A PUBLICATION OF THE RESEARCH CENTRE FOR EASTERN AND
NORTH EASTERN REGIONAL STUDIES, KOLKATA

A University Grants Commission Approved Journal
(under UGC-CARE, Arts & Humanities Citation Index)
ISSN 2582-2241

  • Latest Issue: Volume 4, Issue 2 (May 2020)
FIRST PAGES
RESEARCH ARTICLES
Rural Banks In North East India An 'Efficient-Policy' Prescription For Assam Gramin Vikash Bank
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Abstract

This study focuses on the Assam Gramin Vikash Bank, which is at the forefront of the effort by the Regional Rural Banks (RRBs) to develop agriculture and the rural economy of Assam. As the foot soldiers of a bank, the branches are crucial in generating business. Thus, it is of paramount importance to measure the efficiency/inefficiency of the branches. This study analyzes the level of efficiency at which selected branches of the AGVB operate and investigates the cost savings potentiality. The AGVB was selected because of its large network spread over the different districts of Assam. The study uses economic modeling to identify the factors that are responsible for efficiency/inefficiency and it also determines the total factor productivity changes. The results show that on an average the branches operate at 67 percent efficiency level and that there remains scope of cost saving potentiality to the tune of 33 percent. The total factor productivity has grown by 13.4 percent, which indicates that the productivity growth of the branches is mainly driven by technological upgrades in the banking sector. The RRBs are exhibiting greater potentialities towards the financial inclusion of the rural areas as the branches of these banks are mainly located in places where few financial service providers are operating. Since the various schemes of the RRBs are modeled solely to uplift the rural masses, they are demonstrating a great impact on the lives of the people residing in rural Assam.

The Bay Of Bengal - Going Slow In The Fast Lane Of Regional Integration Through Sea Trade
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Abstract

The BIMSTEC nations are collaborating through bilateral and multilateral agreements to develop ports, terminals, and direct linkages across the Bay of Bengal, or BoB, for quicker and efficient exchange of goods and services. This article examines the growing prominence of BIMSTEC in the South- and Southeast Asian region while simultaneously exploring the significance of maritime connectivity projects in the BoB pertaining to the littoral nations in order to understand the coherence of these ventures in promoting regional growth. The article fills a gap in research on Thailand’s missing role in regional connectivity projects. It explores whether maritime connectivity strengthens ties between the BoB littorals in general and the BIMSTEC organization in particular. It concludes that progress is being held back because of, first, the belated political willingness by member states to bring development to this region, and secondly due to slowness in the functioning of BIMSTEC.

Unending Strategic Discords and Emerging Dynamics in Afghanistan-Pakistan Relations: Implications for India
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Abstract

The involvement of external powersrarely solves the internal crisis of a nation; instead, it invites the hostility of the local population to aggravate the crisis further.Historically, Afghanistan has always sailed through the turbulent waters, mainly owing to its geo-strategic and geo-political importance. The Nineteenth-Century ‘Great Game’ ended with no winners, but power contestationshaveincreasedthe instability in Afghanistan. From the mid-20th century, Afghanistan has faced a similarlydaunting challenge from its hostile neighbour Pakistan. The latter,which shares a long porous border with Afghanistan, has contributed heavily in the ongoing instability of Afghanistan. Pakistan’s constant search of ‘strategic depth’ in the polity of Afghanistan has proved itself a disastrous policy move for an already war-torn nation. Further, its political and material support to the centrifugal forces like Taliban, who havecreated a sort of ‘proto-state’ within Afghanistan, have been used despicablyby Pakistan against India for settling its strategic score. Moreover, a dramatic shift has taken place in Afghanistan in the first-half of 2020 with the declaration of the US withdrawal leaving behind every stakeholder, including India disconcerted.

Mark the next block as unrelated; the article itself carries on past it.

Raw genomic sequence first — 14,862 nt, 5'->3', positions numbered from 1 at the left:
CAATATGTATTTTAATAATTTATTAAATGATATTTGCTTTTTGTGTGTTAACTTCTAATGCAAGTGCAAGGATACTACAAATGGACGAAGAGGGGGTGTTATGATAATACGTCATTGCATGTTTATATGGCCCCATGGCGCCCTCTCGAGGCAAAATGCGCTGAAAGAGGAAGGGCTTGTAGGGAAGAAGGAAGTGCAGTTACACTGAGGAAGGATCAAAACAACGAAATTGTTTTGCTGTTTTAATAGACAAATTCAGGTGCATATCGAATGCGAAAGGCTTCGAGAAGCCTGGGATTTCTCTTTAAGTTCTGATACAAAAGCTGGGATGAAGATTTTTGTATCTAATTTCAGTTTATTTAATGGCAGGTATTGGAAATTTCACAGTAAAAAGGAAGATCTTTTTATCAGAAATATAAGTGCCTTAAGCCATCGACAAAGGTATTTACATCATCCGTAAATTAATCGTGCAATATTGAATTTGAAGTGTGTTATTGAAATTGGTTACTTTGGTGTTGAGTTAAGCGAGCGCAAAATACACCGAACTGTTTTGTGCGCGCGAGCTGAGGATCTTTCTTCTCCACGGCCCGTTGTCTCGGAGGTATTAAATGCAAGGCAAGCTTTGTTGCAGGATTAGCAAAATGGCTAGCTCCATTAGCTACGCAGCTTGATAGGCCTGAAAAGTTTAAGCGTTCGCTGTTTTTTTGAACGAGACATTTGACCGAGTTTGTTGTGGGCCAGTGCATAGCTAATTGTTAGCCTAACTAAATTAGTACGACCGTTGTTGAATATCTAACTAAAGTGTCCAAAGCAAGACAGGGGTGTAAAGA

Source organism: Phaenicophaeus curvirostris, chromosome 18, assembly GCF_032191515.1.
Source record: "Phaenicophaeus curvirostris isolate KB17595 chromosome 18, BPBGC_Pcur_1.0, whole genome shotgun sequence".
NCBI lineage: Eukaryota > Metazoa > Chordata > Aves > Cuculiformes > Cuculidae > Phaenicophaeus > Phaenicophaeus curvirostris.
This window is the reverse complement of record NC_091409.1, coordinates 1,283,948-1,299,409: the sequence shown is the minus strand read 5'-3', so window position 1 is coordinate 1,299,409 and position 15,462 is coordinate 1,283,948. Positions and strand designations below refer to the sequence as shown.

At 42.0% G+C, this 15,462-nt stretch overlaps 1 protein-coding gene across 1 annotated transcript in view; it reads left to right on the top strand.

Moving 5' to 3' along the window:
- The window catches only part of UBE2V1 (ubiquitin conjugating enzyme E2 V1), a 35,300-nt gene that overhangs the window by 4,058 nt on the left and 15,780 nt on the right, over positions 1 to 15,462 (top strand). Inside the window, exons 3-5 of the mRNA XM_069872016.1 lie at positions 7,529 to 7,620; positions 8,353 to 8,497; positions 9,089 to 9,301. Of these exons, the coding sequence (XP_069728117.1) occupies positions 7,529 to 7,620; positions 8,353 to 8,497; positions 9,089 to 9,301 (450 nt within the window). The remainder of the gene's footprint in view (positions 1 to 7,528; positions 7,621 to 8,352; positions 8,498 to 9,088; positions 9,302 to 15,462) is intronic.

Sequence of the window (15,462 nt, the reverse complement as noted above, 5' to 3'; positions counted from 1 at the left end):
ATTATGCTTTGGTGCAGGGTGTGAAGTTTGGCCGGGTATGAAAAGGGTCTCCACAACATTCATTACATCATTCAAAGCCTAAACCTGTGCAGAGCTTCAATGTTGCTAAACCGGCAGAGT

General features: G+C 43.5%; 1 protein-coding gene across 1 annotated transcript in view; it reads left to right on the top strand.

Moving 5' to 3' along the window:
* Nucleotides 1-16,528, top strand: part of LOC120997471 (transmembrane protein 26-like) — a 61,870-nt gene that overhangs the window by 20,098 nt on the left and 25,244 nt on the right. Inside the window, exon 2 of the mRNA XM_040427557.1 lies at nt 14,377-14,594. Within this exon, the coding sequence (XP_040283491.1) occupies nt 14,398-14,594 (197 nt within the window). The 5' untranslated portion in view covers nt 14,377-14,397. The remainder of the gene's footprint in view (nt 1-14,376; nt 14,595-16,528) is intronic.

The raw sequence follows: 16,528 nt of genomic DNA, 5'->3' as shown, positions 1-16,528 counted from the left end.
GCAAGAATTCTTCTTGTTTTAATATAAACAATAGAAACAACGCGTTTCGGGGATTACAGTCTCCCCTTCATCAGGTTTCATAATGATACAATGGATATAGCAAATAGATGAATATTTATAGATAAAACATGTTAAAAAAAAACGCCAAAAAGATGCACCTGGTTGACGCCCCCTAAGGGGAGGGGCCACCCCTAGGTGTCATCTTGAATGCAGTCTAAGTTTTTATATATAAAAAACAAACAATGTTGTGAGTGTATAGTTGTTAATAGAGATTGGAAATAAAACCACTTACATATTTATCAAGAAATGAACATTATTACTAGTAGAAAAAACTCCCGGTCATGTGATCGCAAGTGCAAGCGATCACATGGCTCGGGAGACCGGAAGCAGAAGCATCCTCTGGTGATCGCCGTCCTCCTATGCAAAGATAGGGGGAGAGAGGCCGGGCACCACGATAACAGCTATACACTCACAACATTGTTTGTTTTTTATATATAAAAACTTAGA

Idyllic Hopes Versus Countrified Actions: Geostrategic Discombobulations of the Commanding-Compliant Countries in Global Energy Governance
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Abstract

This research article delves into the geostrategic pursuits of national governments which guise competitive negotiations in the name of pursuing universally envisioned goals of energy cooperation and sustainability – while deliberating at the international energy fora. The logic behind this geopolitical behaviour is the extent of availability of naturally-endowed energy resources – both conventional and renewable – within their territorial realms. This resource-abundance enables the Commanding countries to give idyllic hopes and aspirations of energy trade and thereby, energy security to the resource-deficient/ Compliant countries. Contradictorily, the former countries simultaneously pursue their unilateral competitive energy policy goals focusing on their national energy security – regionally and internationally. This contravening, fuzzy and hyper-cyclical nature of energy negotiations to give in to the national energy security interests has been observed – to be epiphenomenal to the universally envisioned energy goals – in both Commanding and Compliant countries’ international negotiations.

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